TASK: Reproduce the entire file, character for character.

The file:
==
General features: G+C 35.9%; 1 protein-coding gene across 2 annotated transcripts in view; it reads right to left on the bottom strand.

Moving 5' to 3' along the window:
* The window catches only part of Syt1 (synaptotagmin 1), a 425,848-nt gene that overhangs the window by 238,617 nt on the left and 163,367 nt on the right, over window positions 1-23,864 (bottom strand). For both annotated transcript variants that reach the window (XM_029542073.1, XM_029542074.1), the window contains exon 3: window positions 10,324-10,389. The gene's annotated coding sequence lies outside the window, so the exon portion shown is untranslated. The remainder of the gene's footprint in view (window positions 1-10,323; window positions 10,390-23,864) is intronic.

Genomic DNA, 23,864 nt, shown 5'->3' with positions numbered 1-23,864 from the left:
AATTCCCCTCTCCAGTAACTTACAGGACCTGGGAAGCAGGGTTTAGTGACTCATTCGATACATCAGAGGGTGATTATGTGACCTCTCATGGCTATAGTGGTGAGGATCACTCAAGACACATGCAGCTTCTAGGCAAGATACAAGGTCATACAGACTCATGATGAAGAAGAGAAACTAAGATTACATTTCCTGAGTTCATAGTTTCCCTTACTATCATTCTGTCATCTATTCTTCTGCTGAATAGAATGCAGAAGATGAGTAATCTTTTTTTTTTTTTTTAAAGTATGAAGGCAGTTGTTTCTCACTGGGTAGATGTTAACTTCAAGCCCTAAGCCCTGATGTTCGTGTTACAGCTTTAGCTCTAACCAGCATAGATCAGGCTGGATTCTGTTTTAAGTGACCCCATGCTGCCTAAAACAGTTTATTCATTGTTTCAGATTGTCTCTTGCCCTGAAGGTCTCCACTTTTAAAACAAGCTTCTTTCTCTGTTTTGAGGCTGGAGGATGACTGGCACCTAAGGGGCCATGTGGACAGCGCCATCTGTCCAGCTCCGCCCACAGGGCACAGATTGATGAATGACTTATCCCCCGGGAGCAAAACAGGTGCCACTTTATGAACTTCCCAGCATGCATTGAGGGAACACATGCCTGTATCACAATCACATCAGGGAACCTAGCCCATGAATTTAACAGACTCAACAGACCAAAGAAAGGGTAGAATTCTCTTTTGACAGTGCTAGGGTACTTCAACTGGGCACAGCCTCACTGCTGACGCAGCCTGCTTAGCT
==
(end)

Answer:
General features: G+C 35.9%; 1 protein-coding gene across 2 annotated transcripts in view; it reads right to left on the bottom strand.

Moving 5' to 3' along the window:
* The window catches only part of Syt1 (synaptotagmin 1), a 425,848-nt gene that overhangs the window by 238,617 nt on the left and 163,367 nt on the right, over window positions 1-23,864 (bottom strand). For both annotated transcript variants that reach the window (XM_029542073.1, XM_029542074.1), the window contains exon 3: window positions 10,324-10,389. The gene's annotated coding sequence lies outside the window, so the exon portion shown is untranslated. The remainder of the gene's footprint in view (window positions 1-10,323; window positions 10,390-23,864) is intronic.

Genomic DNA, 23,864 nt, shown 5'->3' with positions numbered 1-23,864 from the left:
AATTCCCCTCTCCAGTAACTTACAGGACCTGGGAAGCAGGGTTTAGTGACTCATTCGATACATCAGAGGGTGATTATGTGACCTCTCATGGCTATAGTGGTGAGGATCACTCAAGACACATGCAGCTTCTAGGCAAGATACAAGGTCATACAGACTCATGATGAAGAAGAGAAACTAAGATTACATTTCCTGAGTTCATAGTTTCCCTTACTATCATTCTGTCATCTATTCTTCTGCTGAATAGAATGCAGAAGATGAGTAATCTTTTTTTTTTTTTTTAAAGTATGAAGGCAGTTGTTTCTCACTGGGTAGATGTTAACTTCAAGCCCTAAGCCCTGATGTTCGTGTTACAGCTTTAGCTCTAACCAGCATAGATCAGGCTGGATTCTGTTTTAAGTGACCCCATGCTGCCTAAAACAGTTTATTCATTGTTTCAGATTGTCTCTTGCCCTGAAGGTCTCCACTTTTAAAACAAGCTTCTTTCTCTGTTTTGAGGCTGGAGGATGACTGGCACCTAAGGGGCCATGTGGACAGCGCCATCTGTCCAGCTCCGCCCACAGGGCACAGATTGATGAATGACTTATCCCCCGGGAGCAAAACAGGTGCCACTTTATGAACTTCCCAGCATGCATTGAGGGAACACATGCCTGTATCACAATCACATCAGGGAACCTAGCCCATGAATTTAACAGACTCAACAGACCAAAGAAAGGGTAGAATTCTCTTTTGACAGTGCTAGGGTACTTCAACTGGGCACAGCCTCACTGCTGACGCAGCCTGCTTAGCT